2005 Melbourne International Film Festival : The Swenkas (2004)
27th July 2005
Director: Jeppe Rhode
Tagline: "I am dangerous"
Set in Johannesburg, this feature-length documentary follows the lives of ‘The Swenkas’, a group of migrant workers living the city, whose motto is “cleanliness and respect” and who get together on Saturday night in fine clothes to be “swanky” as part of a competition that has been going for over 30 years. It runs much deeper than this however, as the group is a support network, has a strict moral code and is part of a strong tradition in the city.
The story follows Mr Dangerous (Mr Zulu) and Sabelo in particular. Sabelo has just lost his father (who was also the leader of the Swenkas), his brother is in jail and he is just about to marry. Mr Zulu made a promise to Sabelo’s father to give him guidance and look after him, and it is great to watch them talking together.
Come December and the Swenkas return to their homes in the country for Christmas where the competition is played out for real (cash and cows) and Sabelo prepares for his wedding. As the story goes on, we learn much more about their lives and the importance that the Swenkas plays in them.
Although this film is a documentary, it is different to the usual style as it contains a structured narrative. While some people may think that having a structured story in a documentary goes against the rules, I thought it works very well. In particular I liked the narration at the start and end of the film by one of the elder Swenkas as it gave a lot of authority and respect to the film.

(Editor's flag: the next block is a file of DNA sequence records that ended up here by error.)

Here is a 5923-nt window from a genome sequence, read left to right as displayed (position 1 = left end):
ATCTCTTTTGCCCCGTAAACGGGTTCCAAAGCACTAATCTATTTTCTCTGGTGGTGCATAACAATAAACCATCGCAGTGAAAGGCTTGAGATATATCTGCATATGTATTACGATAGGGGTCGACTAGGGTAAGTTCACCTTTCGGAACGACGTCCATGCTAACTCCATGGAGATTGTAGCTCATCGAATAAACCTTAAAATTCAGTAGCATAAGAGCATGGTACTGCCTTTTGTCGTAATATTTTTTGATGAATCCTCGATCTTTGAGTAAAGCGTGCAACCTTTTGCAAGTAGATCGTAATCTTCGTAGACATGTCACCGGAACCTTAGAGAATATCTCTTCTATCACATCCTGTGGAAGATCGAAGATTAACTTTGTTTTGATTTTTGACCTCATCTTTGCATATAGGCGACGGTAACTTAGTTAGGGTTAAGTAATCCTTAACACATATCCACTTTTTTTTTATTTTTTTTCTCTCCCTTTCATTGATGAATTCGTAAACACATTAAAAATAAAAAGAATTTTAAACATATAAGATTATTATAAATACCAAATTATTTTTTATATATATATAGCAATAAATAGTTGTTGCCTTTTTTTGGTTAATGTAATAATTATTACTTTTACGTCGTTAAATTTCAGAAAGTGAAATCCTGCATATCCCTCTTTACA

My favourite scenes where those of the Swenkas contests, as they performed so well and it is different to anything else I have scene. I would have liked to see more of them, but I understand that you really need to know the story behind it if you want to put it in the correct cultural context.
The clothes the Swenkas wear for their ‘swank’ are really great and their version of bling-bling is much better than any gangster-rapper as there is a real story behind it and it actually means something other than showing off your money. I also enjoyed when Sabelo showed his father’s old Swenka clothes and told the story behind them, such as how he won a cow with him or they were the last ones he wore.
What I really enjoyed about this documentary was that the people were left to tell their own story and things seemed to develop naturally. The only time we actually see the director is when he is called upon to judge a contest in the countryside. This is a lesson people such as Michael Moore should take note of, as the director should not be the centre of the story.
I also enjoyed the music. It was a mixture of traditional Zulu singing, old-time Swing music, piano, violin, cello and a country number just to mix things up. While the singers do not need any accompaniment, it was great to see the Swenkas do their thing with a low-key number in the background to go along with it.
It was also good how they managed to work the story that the mother was telling her family into the overall story as well as having the Swenkas working out who would be their new leader in while everything else is going on. The overall message of the movie is also beautifully presented in a touching scene between Sabelo and his son at the end of the film, as he tells him of what his grandfather did with the Swenkas and tells him the meaning of hope.